The concept of the other was derived to critique the fact that people were being raised in a manner that only exposed them to their heritage and way of life and increasingly meant that those who did not share their narrow way of life and their narrow view of history were castigated as ‘not us’ and usually portrayed negatively. But even in the time when the paradigm of the concept of the other was being developed it was already outdated. The idea of the other was supposed to be used as a way to understand why societies in the past frequently divided themselves along class, racial or religious lines. It was supposed to identify those positive societies where the ‘other’ was incorporated into society. Through the paradigm of the other the west was supposed to adopt a greater understanding about other people. It was not intended to replace our entire system of knowledge so that the only thing we knew about was the other and our own culture was discarded as being ‘stupid’, ‘ignorant’ and ‘racist’. Everytime one hears that a certain person ‘made great strides to understand the other’ one sill find a person who simply became the other, not someone who made any strides to understanding anything. Understanding the other is only possible in the context where one first understands themselves. Then it is possible to synthesize the heritage and history and lifestyle of the other and compare it with ones own. Devoting one’s entire life to learning about the other has nothing to do with understanding, it has everything to do with conversion. A European who spends his life learning Chinese and living in China hasn’t come to ‘understand the other’, he has simply become Chinese in all forms except for his pale skin, and while Chinese people will surely still view him as the other, he will have lost all knowledge or interest in his own heritage. In fact the greatest tragedy of the ‘us’-‘other’ dialogue is not just that it increasingly denies us the knowledge of ourselves, but it reinforces the continued hatreds and stereotypes of the other by never requesting that they too learn about us. Because most people who study the other have so little knowledge of themselves they are never able to share themselves with the other. Most people who study Islamic law, for instance, have no knowledge of their own non-Islamic religion, they implicitly accept the Islamic label for themselves as ‘kaffir’ and they never widen the Muslim’s view of the other, they merely reinforce his chauvinism by showing that non-Muslim kaffirs have nothing better to do in life than study Islamic law. For the dialogue of the ‘other’ to work both cultures must be interested in the other. For the logic to work one must realize that minorities see the majority as the other just as firmly as the majority sees the minority as the other. If one wants to end racial stereotyping one cannot simply say ‘I want to learn about the other’ one should say ‘I want to teach the other about myself and in so doing learn about the other.’ Every relationship between peoples that is not based on pride on both sides breaks down into hatred and violence, no matter the good intensions of one side. Self hatred, ignorance of the self and love for the other are not models of a society that will ever decrease hatred, in fact it may inadvertently increase hatred by encouraging greater nationalism and chauvinism on the part of the ‘other’ who is being worshipped.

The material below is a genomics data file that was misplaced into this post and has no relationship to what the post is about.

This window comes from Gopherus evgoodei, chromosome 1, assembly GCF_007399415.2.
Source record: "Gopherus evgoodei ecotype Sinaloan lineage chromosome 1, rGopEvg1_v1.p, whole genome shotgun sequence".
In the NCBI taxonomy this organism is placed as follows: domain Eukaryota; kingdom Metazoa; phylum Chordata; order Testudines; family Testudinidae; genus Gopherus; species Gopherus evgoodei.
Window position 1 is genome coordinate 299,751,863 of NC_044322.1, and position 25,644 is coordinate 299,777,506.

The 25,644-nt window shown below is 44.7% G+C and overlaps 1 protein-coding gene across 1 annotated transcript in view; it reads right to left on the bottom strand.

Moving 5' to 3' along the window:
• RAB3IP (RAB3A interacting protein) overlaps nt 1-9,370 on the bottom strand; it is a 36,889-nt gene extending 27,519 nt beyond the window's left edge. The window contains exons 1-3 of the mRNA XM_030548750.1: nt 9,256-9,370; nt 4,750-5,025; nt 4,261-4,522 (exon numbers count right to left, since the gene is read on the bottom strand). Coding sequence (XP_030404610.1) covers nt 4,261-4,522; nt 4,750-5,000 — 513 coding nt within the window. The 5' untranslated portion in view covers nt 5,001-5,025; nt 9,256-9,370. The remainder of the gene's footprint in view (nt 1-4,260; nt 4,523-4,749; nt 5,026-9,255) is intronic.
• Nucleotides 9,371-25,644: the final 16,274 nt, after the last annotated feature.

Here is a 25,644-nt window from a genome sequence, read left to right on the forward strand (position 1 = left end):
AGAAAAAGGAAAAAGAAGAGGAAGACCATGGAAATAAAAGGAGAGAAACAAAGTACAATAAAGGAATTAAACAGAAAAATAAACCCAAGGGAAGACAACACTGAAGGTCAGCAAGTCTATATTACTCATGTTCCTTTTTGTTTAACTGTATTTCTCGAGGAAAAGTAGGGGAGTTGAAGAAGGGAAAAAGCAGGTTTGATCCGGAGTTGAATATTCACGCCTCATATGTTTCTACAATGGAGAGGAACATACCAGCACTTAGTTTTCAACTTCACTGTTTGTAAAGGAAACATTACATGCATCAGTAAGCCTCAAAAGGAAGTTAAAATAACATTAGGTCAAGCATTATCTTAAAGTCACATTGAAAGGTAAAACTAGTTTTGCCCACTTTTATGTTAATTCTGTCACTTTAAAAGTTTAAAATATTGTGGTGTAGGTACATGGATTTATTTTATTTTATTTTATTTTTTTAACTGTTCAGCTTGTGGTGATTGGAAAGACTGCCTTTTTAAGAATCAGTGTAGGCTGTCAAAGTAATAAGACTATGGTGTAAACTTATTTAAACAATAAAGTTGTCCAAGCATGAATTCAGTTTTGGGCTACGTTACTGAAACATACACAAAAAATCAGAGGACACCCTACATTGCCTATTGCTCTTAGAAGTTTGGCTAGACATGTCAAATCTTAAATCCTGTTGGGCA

The temptation to steal
November 18th, 2007
Seth J. Frantzman

A recent article I read noted that the presence of certain people engendered a ‘temptation to steal’ among other people. This is quite a common argument. If a rich person moves in next to poor people and he leaves his doors unlocked he is said to have created a ‘temptation to steal.’ Our society puts the onus on the victim. We claim that by not guarding your things sufficiently, your property, you are causing them to be stolen. But how did the onus get transferred from the robber to the robbed? Why is their more thievery in some places than others? Why are some cultures more prone to stealing than others?

The very suggestion that some people might be more likely to steal than others is open to the accusation of racism. According to most thought everyone is equally likely to steal regardless of their race, creed or color. The only thing that supposedly makes one more likely to steal is one’s economic standing, especially in relation to those around oneself. Therefore a society composed of a few wealthy people and many poor people, such as Mexico or South Africa, forces the poor people to steal. Only the differences in income causes this. Take the rich man, make him poor, and put him in Soweto and he will become a thief and take the Sowetan and put him in Beverly Hills and he will never think of stealing again. Makes perfect sense.